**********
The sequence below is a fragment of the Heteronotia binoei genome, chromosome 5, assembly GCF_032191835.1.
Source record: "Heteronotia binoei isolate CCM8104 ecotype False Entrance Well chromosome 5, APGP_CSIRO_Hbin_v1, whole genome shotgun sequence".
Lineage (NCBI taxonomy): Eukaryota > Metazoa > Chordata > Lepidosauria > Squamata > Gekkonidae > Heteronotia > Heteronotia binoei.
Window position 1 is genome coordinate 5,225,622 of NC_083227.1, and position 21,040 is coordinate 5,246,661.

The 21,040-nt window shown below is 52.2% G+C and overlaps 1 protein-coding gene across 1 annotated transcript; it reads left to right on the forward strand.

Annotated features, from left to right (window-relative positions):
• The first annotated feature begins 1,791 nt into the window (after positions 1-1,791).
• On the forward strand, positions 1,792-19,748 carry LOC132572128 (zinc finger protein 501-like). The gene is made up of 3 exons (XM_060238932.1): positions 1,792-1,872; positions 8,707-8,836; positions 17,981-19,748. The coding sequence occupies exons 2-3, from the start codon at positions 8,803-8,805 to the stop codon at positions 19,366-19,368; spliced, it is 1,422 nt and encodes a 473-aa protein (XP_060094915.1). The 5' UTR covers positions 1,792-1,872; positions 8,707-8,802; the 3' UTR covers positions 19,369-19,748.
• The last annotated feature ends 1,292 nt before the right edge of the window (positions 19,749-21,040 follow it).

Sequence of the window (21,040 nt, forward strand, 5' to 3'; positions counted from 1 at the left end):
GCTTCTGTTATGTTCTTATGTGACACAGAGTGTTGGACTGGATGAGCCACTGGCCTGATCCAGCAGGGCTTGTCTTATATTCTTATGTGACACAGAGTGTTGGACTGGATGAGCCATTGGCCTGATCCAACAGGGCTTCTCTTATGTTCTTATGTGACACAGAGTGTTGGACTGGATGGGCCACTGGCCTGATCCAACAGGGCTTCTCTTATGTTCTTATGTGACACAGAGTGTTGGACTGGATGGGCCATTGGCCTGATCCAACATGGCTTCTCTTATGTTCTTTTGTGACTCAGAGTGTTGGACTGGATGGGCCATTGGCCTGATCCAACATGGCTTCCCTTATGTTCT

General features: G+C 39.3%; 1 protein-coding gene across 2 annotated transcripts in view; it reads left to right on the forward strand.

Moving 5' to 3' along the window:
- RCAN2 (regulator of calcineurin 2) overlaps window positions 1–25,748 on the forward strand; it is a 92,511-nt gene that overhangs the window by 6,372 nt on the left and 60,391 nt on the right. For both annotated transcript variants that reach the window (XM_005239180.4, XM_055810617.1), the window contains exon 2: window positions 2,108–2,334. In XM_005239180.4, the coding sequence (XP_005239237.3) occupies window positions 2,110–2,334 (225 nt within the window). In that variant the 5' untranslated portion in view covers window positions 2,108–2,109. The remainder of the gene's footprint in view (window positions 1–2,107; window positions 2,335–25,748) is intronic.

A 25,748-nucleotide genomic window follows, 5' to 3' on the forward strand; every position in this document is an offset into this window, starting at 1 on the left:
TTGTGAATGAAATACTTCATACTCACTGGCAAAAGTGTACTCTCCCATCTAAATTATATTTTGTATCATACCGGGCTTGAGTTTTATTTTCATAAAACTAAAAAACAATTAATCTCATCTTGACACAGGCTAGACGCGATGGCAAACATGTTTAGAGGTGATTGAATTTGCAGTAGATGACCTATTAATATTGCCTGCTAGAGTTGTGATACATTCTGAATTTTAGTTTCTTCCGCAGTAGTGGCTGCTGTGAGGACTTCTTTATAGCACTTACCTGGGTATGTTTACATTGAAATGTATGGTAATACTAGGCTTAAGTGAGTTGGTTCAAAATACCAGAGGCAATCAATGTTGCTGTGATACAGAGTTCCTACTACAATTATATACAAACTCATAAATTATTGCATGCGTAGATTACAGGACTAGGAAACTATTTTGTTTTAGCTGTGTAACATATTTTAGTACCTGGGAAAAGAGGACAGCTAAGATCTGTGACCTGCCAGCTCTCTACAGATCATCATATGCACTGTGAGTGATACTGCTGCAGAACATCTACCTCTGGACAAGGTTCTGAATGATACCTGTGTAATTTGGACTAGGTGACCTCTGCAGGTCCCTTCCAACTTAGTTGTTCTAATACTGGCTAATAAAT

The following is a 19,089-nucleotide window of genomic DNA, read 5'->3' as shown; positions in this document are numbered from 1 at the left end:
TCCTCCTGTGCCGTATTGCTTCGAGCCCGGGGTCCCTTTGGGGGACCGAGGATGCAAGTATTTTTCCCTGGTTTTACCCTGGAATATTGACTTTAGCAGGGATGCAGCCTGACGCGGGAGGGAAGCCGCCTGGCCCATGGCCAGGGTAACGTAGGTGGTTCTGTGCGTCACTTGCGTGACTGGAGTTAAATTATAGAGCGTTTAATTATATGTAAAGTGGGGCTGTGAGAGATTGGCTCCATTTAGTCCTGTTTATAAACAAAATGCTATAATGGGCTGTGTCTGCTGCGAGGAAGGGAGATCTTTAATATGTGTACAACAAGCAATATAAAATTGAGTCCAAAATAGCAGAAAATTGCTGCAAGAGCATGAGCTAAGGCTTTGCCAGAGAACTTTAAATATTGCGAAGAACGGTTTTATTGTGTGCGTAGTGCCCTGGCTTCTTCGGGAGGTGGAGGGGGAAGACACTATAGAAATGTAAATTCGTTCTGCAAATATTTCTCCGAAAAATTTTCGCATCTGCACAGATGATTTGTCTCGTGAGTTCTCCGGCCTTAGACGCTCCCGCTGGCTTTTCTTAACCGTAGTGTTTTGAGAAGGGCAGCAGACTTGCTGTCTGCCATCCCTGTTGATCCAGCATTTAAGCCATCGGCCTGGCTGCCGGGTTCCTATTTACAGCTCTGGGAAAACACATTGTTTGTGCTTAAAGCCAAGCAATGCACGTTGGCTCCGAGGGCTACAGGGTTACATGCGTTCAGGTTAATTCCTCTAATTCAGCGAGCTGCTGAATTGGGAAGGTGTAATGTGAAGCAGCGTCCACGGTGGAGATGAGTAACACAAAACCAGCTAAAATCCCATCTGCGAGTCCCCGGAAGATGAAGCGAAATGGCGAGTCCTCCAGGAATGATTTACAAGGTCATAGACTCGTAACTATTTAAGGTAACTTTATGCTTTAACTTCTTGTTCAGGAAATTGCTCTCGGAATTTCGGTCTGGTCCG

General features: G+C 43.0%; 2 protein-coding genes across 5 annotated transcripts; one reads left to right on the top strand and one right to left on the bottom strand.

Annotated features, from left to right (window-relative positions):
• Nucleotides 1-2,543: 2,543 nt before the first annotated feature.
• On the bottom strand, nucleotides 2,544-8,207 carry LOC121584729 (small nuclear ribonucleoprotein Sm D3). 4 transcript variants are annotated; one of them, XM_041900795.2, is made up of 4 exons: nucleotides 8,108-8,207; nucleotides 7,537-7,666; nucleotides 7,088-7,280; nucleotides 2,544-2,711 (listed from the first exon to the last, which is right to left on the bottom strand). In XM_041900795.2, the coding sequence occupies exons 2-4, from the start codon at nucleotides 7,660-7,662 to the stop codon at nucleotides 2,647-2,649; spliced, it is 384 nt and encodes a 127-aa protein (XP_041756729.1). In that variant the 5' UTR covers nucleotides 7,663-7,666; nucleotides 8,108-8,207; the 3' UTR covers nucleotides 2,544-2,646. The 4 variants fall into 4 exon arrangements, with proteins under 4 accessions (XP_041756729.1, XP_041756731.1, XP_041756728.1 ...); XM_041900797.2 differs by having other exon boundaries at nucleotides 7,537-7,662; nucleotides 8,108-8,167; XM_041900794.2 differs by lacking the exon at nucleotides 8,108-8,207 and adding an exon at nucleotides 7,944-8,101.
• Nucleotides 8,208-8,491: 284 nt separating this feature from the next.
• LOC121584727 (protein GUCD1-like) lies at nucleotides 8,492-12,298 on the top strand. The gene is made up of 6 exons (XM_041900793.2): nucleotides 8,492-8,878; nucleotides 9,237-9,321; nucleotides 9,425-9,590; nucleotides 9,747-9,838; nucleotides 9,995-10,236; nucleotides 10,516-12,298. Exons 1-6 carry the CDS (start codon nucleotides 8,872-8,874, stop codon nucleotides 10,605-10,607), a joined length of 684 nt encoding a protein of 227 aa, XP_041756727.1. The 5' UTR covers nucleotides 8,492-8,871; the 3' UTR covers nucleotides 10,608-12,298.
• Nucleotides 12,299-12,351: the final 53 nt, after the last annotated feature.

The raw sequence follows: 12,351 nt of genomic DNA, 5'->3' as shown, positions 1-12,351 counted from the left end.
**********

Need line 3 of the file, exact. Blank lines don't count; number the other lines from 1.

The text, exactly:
Lineage (NCBI taxonomy): Eukaryota > Metazoa > Chordata > Lepidosauria > Squamata > Gekkonidae > Heteronotia > Heteronotia binoei.